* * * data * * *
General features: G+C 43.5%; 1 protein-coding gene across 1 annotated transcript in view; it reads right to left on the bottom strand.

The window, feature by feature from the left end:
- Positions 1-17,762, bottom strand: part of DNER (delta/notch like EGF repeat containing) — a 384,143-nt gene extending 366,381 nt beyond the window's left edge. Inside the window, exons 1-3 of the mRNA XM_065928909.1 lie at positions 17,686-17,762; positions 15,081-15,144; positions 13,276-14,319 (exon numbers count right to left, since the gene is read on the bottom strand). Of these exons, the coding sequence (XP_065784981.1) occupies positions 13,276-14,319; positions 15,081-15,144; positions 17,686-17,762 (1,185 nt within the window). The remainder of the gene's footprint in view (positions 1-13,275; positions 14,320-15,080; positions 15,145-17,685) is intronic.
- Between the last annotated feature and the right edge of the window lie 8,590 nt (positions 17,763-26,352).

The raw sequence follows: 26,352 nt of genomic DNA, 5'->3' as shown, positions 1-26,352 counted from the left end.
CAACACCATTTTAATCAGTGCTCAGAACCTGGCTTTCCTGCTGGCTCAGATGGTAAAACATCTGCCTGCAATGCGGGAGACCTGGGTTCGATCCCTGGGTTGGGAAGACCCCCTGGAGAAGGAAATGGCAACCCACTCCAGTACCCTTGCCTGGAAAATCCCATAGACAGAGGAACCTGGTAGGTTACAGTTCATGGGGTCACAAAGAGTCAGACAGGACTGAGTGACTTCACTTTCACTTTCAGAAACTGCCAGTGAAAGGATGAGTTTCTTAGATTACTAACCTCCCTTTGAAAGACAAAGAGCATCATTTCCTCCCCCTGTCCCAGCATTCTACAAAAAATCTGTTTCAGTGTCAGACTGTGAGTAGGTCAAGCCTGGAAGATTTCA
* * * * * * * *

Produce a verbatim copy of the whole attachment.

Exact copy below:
General features: G+C 43.5%; 1 protein-coding gene across 1 annotated transcript in view; it reads right to left on the bottom strand.

The window, feature by feature from the left end:
- Positions 1-17,762, bottom strand: part of DNER (delta/notch like EGF repeat containing) — a 384,143-nt gene extending 366,381 nt beyond the window's left edge. Inside the window, exons 1-3 of the mRNA XM_065928909.1 lie at positions 17,686-17,762; positions 15,081-15,144; positions 13,276-14,319 (exon numbers count right to left, since the gene is read on the bottom strand). Of these exons, the coding sequence (XP_065784981.1) occupies positions 13,276-14,319; positions 15,081-15,144; positions 17,686-17,762 (1,185 nt within the window). The remainder of the gene's footprint in view (positions 1-13,275; positions 14,320-15,080; positions 15,145-17,685) is intronic.
- Between the last annotated feature and the right edge of the window lie 8,590 nt (positions 17,763-26,352).

The raw sequence follows: 26,352 nt of genomic DNA, 5'->3' as shown, positions 1-26,352 counted from the left end.
CAACACCATTTTAATCAGTGCTCAGAACCTGGCTTTCCTGCTGGCTCAGATGGTAAAACATCTGCCTGCAATGCGGGAGACCTGGGTTCGATCCCTGGGTTGGGAAGACCCCCTGGAGAAGGAAATGGCAACCCACTCCAGTACCCTTGCCTGGAAAATCCCATAGACAGAGGAACCTGGTAGGTTACAGTTCATGGGGTCACAAAGAGTCAGACAGGACTGAGTGACTTCACTTTCACTTTCAGAAACTGCCAGTGAAAGGATGAGTTTCTTAGATTACTAACCTCCCTTTGAAAGACAAAGAGCATCATTTCCTCCCCCTGTCCCAGCATTCTACAAAAAATCTGTTTCAGTGTCAGACTGTGAGTAGGTCAAGCCTGGAAGATTTCA